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To make shampoo and soap, we farm in ocean

Friday December 28 2018

Mohammed Nasoro, Kibuyuni Seaweed Farmers

Mohammed Nasoro, Kibuyuni Seaweed Farmers project coordinator shows some of the harvested seaweeds. PHOTO |FILE 

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Sometime in late 1990s, Nasoro Mohammed joined the fishing industry; then the trade was promising as the daily catch was big.

Fishing was the backbone of his Kibuyuni village as it fed and employed several locals and their families.

"But that is no longer the case and we have to change with the tide,” he said at KICC, Nairobi recently, where Seeds of Gold met him during the blue economy conference.

Nasoro is now a seaweed farmer, and together with other villagers, they have formed Kibuyuni seaweed group, through which they make soaps, soap noodles and oil and shampoos from the sea algae.

With marine life plummeting by the day, coastal communities that initially depended on the Indian Ocean for money, employment and food are increasingly becoming vulnerable and frustrated, forcing them to look for alternative livelihoods.

Besides filling the fisheries gap, cultivating seaweed is widely perceived as one of the most environmentally friendly types of aquaculture, as it does not require additional feed or fertilisers.

Nasoro survived as a fisherman for over a decade before quitting the trade in 2007 due to dwindling fish stocks.

About that time, seaweed farming was catching up in Kibuyuni, so he joined the algae farming bandwagon to make ends meet.

Kibuyuni Seaweed Farmers group has 125 members — 70 women and 55 men — who not only grow and sell dried seaweeds but have also invested in seaweed value addition.

“We have benefited a great deal from the venture. Two months ago we sold 93 tonnes of the weed and made Sh2 million,” said Nasoro, the project coordinator, adding that the farming has offered many of them a new lifeline.

Group marketing

While the weeds are marketed through the group, every farmer has their own block where they grow and tend the weeds to maturity. Once harvested, the weeds are dried and aggregated at a centre for sale.

The group, which primarily works as a farmers’ co-operative, enables members achieve the bulk needed by the buyer.

“Even though the blocks are owned by individual farmers, we encourage them to involve their families in the farming to minimise workload,” Nasoro said.

The weed is vegetatively propagated so farmers replant part of their harvest.

Others get seedlings from Kenya Marine and Fisheries Research Institute (Kemfri) at the Coast.

Introduced in the Island of Zanzibar in 1988, seaweed farming has grown into an industry offering sustainable employment in developing and emerging economies. Zanzibar is currently the East African market for the weeds.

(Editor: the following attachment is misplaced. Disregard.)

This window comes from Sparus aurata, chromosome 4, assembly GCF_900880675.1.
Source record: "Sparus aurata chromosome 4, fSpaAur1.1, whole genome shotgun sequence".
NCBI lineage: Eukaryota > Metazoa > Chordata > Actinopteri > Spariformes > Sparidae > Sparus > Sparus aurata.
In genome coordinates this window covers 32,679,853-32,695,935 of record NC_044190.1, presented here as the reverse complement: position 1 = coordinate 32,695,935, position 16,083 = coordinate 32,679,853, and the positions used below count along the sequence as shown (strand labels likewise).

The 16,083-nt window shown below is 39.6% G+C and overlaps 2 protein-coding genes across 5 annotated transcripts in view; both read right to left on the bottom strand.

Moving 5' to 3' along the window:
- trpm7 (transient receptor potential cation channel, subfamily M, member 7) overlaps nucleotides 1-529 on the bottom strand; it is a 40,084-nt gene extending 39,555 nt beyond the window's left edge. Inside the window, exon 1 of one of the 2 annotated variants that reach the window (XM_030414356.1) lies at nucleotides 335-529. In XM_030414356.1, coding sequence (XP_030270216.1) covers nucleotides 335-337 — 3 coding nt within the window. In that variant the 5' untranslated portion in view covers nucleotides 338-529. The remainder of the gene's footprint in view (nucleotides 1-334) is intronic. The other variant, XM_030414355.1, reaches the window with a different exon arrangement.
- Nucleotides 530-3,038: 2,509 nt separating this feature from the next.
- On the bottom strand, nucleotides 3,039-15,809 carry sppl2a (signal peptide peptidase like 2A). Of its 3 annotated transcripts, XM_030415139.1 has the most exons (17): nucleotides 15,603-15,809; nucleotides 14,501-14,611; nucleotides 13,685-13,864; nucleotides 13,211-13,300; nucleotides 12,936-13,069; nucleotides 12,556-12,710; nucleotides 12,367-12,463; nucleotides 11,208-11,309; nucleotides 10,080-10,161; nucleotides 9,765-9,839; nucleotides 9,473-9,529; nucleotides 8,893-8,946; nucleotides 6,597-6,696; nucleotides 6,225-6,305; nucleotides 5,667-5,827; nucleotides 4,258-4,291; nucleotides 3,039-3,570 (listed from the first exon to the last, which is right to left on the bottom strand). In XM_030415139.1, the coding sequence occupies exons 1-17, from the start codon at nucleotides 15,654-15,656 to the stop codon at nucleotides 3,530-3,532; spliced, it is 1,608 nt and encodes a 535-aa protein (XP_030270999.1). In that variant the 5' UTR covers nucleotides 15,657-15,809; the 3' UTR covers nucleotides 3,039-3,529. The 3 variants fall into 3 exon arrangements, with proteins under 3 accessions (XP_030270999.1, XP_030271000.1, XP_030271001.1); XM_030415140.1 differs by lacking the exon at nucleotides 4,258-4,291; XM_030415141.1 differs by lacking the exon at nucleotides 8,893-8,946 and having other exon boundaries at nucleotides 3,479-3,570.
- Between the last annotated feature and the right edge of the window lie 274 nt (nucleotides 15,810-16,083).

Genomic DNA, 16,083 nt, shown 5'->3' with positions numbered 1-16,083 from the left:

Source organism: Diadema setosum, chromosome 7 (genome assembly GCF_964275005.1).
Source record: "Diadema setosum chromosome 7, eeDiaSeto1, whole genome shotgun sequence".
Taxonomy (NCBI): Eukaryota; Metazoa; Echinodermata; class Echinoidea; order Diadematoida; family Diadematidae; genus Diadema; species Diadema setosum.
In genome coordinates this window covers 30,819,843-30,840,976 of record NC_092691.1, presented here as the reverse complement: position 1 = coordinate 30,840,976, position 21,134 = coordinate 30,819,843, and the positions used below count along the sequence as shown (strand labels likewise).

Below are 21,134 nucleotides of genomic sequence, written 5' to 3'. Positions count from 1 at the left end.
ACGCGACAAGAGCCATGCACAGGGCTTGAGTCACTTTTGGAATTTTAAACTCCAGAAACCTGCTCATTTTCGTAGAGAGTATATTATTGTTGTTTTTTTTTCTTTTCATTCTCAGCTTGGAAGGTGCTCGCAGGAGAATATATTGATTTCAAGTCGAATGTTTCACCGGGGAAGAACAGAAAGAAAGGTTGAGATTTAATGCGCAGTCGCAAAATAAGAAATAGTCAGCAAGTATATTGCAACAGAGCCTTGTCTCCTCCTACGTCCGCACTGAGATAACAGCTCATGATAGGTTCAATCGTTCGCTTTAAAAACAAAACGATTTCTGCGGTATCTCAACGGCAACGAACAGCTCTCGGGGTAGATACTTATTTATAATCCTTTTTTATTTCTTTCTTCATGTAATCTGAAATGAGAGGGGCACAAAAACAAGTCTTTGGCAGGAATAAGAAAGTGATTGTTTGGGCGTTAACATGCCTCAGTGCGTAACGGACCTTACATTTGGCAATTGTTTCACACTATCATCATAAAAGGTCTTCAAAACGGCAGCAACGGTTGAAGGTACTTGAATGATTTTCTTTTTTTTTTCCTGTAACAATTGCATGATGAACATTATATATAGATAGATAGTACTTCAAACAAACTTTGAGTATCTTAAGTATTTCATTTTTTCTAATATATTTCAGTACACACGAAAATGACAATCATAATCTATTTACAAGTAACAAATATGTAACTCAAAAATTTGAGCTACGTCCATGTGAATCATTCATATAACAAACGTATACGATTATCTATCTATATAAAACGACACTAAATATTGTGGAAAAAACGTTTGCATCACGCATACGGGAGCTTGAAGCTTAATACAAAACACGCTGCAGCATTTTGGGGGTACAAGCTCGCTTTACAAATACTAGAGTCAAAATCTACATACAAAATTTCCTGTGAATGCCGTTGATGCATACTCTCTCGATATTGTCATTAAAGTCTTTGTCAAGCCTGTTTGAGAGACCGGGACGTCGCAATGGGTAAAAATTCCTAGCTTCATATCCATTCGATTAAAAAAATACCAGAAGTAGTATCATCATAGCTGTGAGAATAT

The idea of seaweed farming was introduced to the Kenyan coastal communities by Kemfri in 2006.

Farmers were trained and empowered to grow the seaweeds of the eucheumoid algae varieties.

Fatuma Mohammed, the chairperson of the Kibuyuni group, explains that to grow the weed, it is tied in a straight rope that can hold 49-50 seedlings at ago on the seabed.

Unlike growing crops on land where inputs such as fertilisers and pesticides are required, seaweed farming only needs the ocean water. Once planted, the weeds mature after 45 days.

Close monitoring

Close monitoring is also done to clean and tighten the ropes as well as replace those washed away or unhooked by tides.

“Harvesting is done by ripping off mature weeds from the ropes and loading them for drying in an open space for about three to four days,” said Mohammed, adding that other than cosmetics, fresh weeds can be used as food salads or for making juice.

Nasoro says soap making involves mixing water, ground seaweed powder, coconut oil, caustic soda and essential oils, a work which is done using a machine.

Nasoro Mohammed displaying soaps made from sea

Nasoro Mohammed displaying soaps made from sea weeds. PHOTO |LEOPOLD OBI| NMG

“Those involved in soap-making must be thorough trained so that they know the right proportions to use.”

They sell a kilo of the weed at Sh22 to a Tanzanian firm known as Zanzibar Seaweed Corporation and a soap at Sh150.

However, the farmers noted that back in 2015, a kilo of the weeds sold at Sh30 a kilo, but the prices have dropped lately.

Last month, Fatuma harvested and sold three tonnes of the weeds at Sh22.

“Our biggest challenge is the market for our cosmetics. We are yet to break even as much as we are trying to push our products,” she said.

Medicinal properties

Patrick Mathendu, a researcher at Kemfri, noted that seaweed soaps have medicinal properties that help smoothen and heal the skin.

Other than their economical use, the weeds which can grow rapidly and efficiently, provide plant-based proteins and show promise as a source of biofuel to replace fossil fuels.

Nutritionally, the weeds are a good source of omega 3 and vitamins A, C, E and K, along with folate, zinc, sodium, calcium and magnesium.

Gabriel Rugalema, Food and Agriculture Organisation country director, says they are keen to provide technical and financial support to different countries to support fisheries and blue economy.

“We have been working with farmers in Mombasa, Kilifi and Kwale counties to harness ocean fish farming, crabs and shrimp farming, milk fish farming as well as seaweed farming,” Rugalema said.